2018 Mini Clubman review
Our Rating


2018 Mini Clubman review

We get behind the wheel of Mini’s estate model, which carries the styling of the Hatch but with an extended wheelbase and load space.


It’s fair to say that all Minis come with the same retro styling that has defined the brand since its takeover by BMW back in 2000 – with the brand tailoring the look to five markets in the meantime.

From the front it certainly looks like the standard Hatch, but the Clubman is a more practical offering, with the extended wheelbase allowing for a larger load space behind the rear seats.

But can the additional bulk be integrated easily and mean the Clubman is as fun to drive as the ‘go-kart-like’ Hatch, which always manages to impress? We take a look…

Mini Clubman


Under the bonnet of our Clubman was the Cooper SD unit – a diesel-fuelled, 2.0-litre four-cylinder engine developing 188bhp and 400Nm of torque. However, that unit is now not on offer from Mini unless you go for a used option. Paired to the All4 four-wheel drive system and a six-speed automatic, it was capable of 0-60mph in seven seconds flat and a top speed of 138mph.

For customers now, Mini offers the Clubman with five engines – three petrol and two diesels – with the most performance coming from the Cooper S petrol that develops 190bhp and 300Nm of torque from its 2.0-litre, four-cylinder engine, meaning it can do 0-60mph in 7.1 seconds and reach 141mph. The most popular option is likely to be the Cooper D, which offers the best compromise of performance and fuel economy.

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Mini Clubman

Ride & Handling

Mini fans will be glad to hear that not only is the Clubman good to drive, it feels on par with the Hatch despite the extended wheelbase. When attacking a series of corners, the Clubman offers lots of grip – with the four-wheel drive enhancing that – while the steering offers plenty of feedback and is well weighted so you can place the car on the road easily.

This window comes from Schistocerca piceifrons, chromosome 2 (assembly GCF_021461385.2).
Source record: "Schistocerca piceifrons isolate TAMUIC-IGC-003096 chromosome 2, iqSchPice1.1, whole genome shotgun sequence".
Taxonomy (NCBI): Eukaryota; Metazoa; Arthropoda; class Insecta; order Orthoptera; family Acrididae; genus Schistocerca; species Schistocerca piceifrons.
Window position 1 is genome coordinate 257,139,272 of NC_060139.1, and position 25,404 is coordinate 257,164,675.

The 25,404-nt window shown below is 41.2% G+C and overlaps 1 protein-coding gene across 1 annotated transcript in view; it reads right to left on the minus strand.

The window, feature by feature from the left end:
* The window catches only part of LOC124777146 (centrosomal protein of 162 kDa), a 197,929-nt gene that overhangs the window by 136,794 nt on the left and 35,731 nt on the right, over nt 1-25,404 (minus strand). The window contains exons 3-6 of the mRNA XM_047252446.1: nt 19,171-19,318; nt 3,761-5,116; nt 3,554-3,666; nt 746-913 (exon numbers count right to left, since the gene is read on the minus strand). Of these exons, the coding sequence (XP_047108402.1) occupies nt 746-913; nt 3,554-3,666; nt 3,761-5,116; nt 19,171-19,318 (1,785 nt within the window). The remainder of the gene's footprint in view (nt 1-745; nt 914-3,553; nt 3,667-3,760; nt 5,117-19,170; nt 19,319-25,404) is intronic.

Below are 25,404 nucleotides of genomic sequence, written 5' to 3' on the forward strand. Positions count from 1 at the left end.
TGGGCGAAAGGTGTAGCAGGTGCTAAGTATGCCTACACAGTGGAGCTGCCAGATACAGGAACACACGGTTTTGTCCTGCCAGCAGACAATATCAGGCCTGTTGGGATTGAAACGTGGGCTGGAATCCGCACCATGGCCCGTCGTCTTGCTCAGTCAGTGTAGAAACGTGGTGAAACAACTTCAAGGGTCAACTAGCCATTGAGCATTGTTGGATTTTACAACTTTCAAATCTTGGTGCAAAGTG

With the punchy diesel on-board, cruising along was no problem at all and the automatic transmission offered smooth changes and allowed for economical driving. The ride was also quite cossetting, allowing for refined driving both in and out of town, but the suspension setup means that it corners flat and has limited body roll.

Mini Clubman

Interior & Equipment

Our test car was in an older specification and cost just over £36,000 – but there is no need for you to spend that much. Fitted with leather upholstery, a head-up display and a Harmon Kardon sound system, the Clubman offered a premium feel – but you’re able to find that with much less fitted to the car.

Space-wise, the Clubman is definitely larger than the Hatch, offering space closer to that of the Volkswagen Golf and Ford Focus. The 360-litre boot – bigger than the first generation – has a flat floor and can be easily loaded and accessed by the split doors. If you need the extra space, the 60/40 rear seats can be flattened, but it does leave a sloped floor for the 1,250-litre space.

For taller passengers, space is much better over the Hatch and getting into the rear seats is very easy indeed. Fitting in five will be a squeeze and is unlikely to be comfortable over longer distances, but considering the low-slung roof headspace is actually quite impressive.

Three trim levels are offered with the Clubman – Classic, Sport and Exclusive – with each coming with a good base spec. As standard the Clubman gets autonomous emergency braking, daytime running lights, manual air conditioning, multi-function leather steering wheel, a 6.5-inch central display in a circular housing with LED surround, Bluetooth, DAB radio, Apple CarPlay, satellite navigation and speaker system.

Mini Clubman


Prices for the Clubman start from £19,210 for the City One version – which is aimed more at business and company car drivers due to its Benefit in Kind offerings. As mentioned before, the model we tested cost £36,070, but that was one that was fitted with plenty of additional equipment packs that in reality aren’t necessary for most drivers.

The most economical unit is the base City One D which offers 68.9mpg and 109g/km CO2, with the Cooper D not far behind with 65.7mpg and 112g/km CO2. The base petrol Cooper offer 48.7mpg and 131g/km CO2.

Mini Clubman


You need to think of the Clubman as a hatchback rather than an estate, and then you can definitely consider it as a more than practical family model. With a well-sized boot, interesting styling and decent level of equipment from the base level, the Clubman is a good option if you want an alternative the Ford Focus and Volkswagen Golf – both of which seem more obvious to go for due to their popularity.

Looking for a new MINI? Get local available prices and offers from your local dealership.

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